PEEKING INTO THE PAST – Veterans Day Edition Part 1
The Stanly County History Center has brief stories of men and their time when they were in the military but very little information about women who have served.
This story is about Hallie Almond who was the head nurse at a U.S. Army field hospital during World War II.
Almond was born July 16, 1911 in Stanly County. She graduated from Albemarle High School with the Class of 1929 and then received a degree from the nursing school at the Charlotte Sanatorium, a private hospital, in May 1932. Almond stayed on the staff at the hospital and within a couple of years had become one of the nurse supervisors.
In early 1942 Almond enlisted as a nurse in the Army and was stationed with the 38th Evacuation Unit, a mobile hospital. Her unit was sent to England in August 1942 and quickly gained an outstanding reputation for its level of medical care.
During the latter part of 1943, the unit participated in support of the Allied invasion of North Africa.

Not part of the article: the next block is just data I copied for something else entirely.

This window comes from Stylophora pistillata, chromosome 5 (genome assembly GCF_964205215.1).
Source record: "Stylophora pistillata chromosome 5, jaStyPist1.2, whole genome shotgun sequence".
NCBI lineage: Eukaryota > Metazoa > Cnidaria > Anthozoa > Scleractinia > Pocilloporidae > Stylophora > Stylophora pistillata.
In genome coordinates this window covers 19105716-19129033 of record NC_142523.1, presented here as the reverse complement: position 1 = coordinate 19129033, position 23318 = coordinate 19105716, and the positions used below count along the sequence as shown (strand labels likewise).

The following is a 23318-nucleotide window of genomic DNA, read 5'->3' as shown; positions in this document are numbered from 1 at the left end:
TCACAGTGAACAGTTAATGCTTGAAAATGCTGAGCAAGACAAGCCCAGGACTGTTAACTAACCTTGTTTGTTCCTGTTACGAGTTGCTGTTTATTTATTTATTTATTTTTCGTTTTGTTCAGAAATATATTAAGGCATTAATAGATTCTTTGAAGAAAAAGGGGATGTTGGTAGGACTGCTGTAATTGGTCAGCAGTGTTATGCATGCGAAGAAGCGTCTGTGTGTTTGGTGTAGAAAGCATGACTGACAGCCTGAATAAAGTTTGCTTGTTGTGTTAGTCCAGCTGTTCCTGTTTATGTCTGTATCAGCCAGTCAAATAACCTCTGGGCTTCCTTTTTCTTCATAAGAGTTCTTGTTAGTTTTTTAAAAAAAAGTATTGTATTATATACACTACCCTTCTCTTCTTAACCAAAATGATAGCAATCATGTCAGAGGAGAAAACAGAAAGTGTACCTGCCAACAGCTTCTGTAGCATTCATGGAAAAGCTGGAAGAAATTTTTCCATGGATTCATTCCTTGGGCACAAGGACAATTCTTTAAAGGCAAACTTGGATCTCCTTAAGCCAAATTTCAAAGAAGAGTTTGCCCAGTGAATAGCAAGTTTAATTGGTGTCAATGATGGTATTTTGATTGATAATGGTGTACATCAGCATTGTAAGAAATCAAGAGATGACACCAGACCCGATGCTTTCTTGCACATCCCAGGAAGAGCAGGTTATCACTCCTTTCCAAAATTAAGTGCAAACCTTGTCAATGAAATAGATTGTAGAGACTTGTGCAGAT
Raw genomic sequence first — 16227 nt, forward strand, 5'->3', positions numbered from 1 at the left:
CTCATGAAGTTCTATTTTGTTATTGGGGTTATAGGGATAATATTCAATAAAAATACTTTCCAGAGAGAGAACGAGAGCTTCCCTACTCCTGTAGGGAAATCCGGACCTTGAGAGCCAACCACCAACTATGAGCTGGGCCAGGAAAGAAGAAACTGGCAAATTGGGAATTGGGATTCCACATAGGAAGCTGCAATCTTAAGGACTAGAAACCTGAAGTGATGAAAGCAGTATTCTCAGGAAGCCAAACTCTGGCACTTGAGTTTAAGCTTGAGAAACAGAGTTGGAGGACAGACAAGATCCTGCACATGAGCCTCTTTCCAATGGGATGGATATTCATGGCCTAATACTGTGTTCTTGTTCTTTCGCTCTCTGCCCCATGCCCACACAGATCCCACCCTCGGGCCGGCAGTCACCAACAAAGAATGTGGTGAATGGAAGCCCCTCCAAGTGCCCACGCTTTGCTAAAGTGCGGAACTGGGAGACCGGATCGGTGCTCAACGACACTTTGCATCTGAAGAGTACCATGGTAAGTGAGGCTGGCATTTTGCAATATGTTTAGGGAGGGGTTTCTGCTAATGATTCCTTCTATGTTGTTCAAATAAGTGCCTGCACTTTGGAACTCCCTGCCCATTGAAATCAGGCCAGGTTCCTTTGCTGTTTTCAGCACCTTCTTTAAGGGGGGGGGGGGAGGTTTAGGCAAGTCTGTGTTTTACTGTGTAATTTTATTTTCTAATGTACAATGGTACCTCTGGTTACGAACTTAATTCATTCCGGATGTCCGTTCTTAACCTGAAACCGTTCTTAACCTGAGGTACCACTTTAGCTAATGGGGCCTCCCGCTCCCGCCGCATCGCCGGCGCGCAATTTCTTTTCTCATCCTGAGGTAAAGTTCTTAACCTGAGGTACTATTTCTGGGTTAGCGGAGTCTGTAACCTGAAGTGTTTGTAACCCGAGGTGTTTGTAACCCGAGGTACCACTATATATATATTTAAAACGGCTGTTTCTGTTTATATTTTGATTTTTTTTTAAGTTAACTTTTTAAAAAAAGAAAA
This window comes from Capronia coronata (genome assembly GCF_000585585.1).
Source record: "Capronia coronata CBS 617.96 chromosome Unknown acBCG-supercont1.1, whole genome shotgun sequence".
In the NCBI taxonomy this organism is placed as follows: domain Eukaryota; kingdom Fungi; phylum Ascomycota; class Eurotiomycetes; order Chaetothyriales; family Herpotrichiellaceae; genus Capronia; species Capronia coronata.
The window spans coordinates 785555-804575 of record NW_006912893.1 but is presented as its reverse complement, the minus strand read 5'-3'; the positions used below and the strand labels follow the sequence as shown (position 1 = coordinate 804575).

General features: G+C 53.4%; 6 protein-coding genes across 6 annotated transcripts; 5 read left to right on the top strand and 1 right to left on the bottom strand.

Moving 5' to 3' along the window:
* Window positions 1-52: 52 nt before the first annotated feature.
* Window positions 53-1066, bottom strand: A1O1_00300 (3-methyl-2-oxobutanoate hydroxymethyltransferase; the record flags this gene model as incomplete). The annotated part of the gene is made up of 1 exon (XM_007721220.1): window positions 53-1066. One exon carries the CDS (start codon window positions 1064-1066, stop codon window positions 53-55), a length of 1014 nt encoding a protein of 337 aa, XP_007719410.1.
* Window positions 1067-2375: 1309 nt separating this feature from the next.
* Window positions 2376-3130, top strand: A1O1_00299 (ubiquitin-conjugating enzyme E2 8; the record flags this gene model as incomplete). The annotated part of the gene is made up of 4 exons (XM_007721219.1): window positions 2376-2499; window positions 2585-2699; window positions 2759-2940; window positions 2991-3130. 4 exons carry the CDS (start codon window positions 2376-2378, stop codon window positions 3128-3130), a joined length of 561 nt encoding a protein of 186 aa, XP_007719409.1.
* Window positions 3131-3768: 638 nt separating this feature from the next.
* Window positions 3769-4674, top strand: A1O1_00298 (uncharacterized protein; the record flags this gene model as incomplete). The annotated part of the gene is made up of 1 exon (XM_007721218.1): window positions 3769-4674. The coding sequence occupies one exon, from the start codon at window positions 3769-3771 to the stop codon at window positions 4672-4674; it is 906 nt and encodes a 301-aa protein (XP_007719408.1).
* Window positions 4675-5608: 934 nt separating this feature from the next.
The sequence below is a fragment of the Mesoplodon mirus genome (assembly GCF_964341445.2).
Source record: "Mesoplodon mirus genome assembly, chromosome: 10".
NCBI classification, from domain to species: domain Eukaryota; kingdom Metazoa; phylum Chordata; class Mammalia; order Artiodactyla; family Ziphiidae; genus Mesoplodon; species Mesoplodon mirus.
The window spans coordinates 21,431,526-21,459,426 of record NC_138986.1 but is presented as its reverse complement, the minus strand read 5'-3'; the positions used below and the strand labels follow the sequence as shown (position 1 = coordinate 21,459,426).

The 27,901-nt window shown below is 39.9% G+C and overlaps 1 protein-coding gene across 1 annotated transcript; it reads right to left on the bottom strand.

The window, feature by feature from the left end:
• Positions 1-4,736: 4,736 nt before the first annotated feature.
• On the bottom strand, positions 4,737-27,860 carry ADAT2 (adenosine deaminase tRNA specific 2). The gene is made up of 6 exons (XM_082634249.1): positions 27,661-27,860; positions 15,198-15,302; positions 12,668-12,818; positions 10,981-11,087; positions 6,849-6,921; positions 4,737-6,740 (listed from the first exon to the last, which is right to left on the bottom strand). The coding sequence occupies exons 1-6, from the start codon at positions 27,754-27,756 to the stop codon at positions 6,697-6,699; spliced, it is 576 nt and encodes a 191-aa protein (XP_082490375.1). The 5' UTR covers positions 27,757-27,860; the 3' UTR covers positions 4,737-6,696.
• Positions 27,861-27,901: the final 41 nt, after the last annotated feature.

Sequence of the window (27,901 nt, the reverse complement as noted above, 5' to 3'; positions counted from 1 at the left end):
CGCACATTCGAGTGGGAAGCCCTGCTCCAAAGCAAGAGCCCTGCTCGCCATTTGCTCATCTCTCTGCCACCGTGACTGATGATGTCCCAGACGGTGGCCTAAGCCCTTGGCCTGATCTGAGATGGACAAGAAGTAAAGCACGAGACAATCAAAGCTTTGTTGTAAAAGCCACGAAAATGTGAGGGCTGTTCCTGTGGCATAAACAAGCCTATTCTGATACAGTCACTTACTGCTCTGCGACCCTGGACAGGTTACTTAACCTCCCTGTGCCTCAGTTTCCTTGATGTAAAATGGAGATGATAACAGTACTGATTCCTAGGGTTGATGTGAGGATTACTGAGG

According to the Sept. 12, 1945 Greensboro Daily News they were never far from the front and were frequently in danger of bombing and shell fire. In early 1944 the 38th was sent to Italy to support the Allied invasion as it headed north from Anzio beach.
It was while stationed in Italy that a photo was taken of Almond, as she cleaned mud from her shoes. This picture ended up in the Feb. 21, 1944 edition of Life magazine in an article about the 38th and the hardships they endured. This was also about the time that Almond was promoted to captain.
After the war Almond returned to the United States in September 1945. She married Dr. Kenneth Bray Boyd on Aug. 14, 1946. (He died Oct. 23, 1955).
She went to work at Maryland General Hospital, where she stayed until retirement in 1976.
Almond moved to Lexington in 1979 and lived there until she died Jan. 16, 1987.
I would love to find stories of other women with Stanly County connections who have served in the military. Please send an email to firstname.lastname@example.org if you can share any names and/or their stories. — Lewis Bramlett
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